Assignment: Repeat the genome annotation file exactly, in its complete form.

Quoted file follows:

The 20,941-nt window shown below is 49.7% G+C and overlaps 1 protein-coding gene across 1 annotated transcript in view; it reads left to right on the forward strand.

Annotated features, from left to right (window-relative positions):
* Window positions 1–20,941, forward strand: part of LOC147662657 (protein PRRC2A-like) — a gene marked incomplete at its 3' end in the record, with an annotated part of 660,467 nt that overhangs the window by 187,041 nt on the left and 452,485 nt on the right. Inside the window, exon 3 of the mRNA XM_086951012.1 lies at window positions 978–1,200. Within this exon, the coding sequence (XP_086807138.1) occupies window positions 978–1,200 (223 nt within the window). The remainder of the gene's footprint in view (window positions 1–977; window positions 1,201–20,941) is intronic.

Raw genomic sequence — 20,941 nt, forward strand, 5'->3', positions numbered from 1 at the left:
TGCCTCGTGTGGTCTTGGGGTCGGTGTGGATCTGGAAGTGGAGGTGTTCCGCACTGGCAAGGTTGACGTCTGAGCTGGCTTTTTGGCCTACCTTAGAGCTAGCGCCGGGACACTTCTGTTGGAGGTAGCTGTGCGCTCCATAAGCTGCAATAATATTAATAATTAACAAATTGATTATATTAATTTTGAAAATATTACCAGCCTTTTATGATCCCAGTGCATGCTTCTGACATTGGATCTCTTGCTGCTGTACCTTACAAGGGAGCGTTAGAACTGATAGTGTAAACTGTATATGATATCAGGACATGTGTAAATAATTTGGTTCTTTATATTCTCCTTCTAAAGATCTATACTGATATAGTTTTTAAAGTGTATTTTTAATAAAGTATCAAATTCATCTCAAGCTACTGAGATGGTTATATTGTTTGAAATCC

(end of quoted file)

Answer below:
The 20,941-nt window shown below is 49.7% G+C and overlaps 1 protein-coding gene across 1 annotated transcript in view; it reads left to right on the forward strand.

Annotated features, from left to right (window-relative positions):
* Window positions 1–20,941, forward strand: part of LOC147662657 (protein PRRC2A-like) — a gene marked incomplete at its 3' end in the record, with an annotated part of 660,467 nt that overhangs the window by 187,041 nt on the left and 452,485 nt on the right. Inside the window, exon 3 of the mRNA XM_086951012.1 lies at window positions 978–1,200. Within this exon, the coding sequence (XP_086807138.1) occupies window positions 978–1,200 (223 nt within the window). The remainder of the gene's footprint in view (window positions 1–977; window positions 1,201–20,941) is intronic.

Raw genomic sequence — 20,941 nt, forward strand, 5'->3', positions numbered from 1 at the left:
TGCCTCGTGTGGTCTTGGGGTCGGTGTGGATCTGGAAGTGGAGGTGTTCCGCACTGGCAAGGTTGACGTCTGAGCTGGCTTTTTGGCCTACCTTAGAGCTAGCGCCGGGACACTTCTGTTGGAGGTAGCTGTGCGCTCCATAAGCTGCAATAATATTAATAATTAACAAATTGATTATATTAATTTTGAAAATATTACCAGCCTTTTATGATCCCAGTGCATGCTTCTGACATTGGATCTCTTGCTGCTGTACCTTACAAGGGAGCGTTAGAACTGATAGTGTAAACTGTATATGATATCAGGACATGTGTAAATAATTTGGTTCTTTATATTCTCCTTCTAAAGATCTATACTGATATAGTTTTTAAAGTGTATTTTTAATAAAGTATCAAATTCATCTCAAGCTACTGAGATGGTTATATTGTTTGAAATCC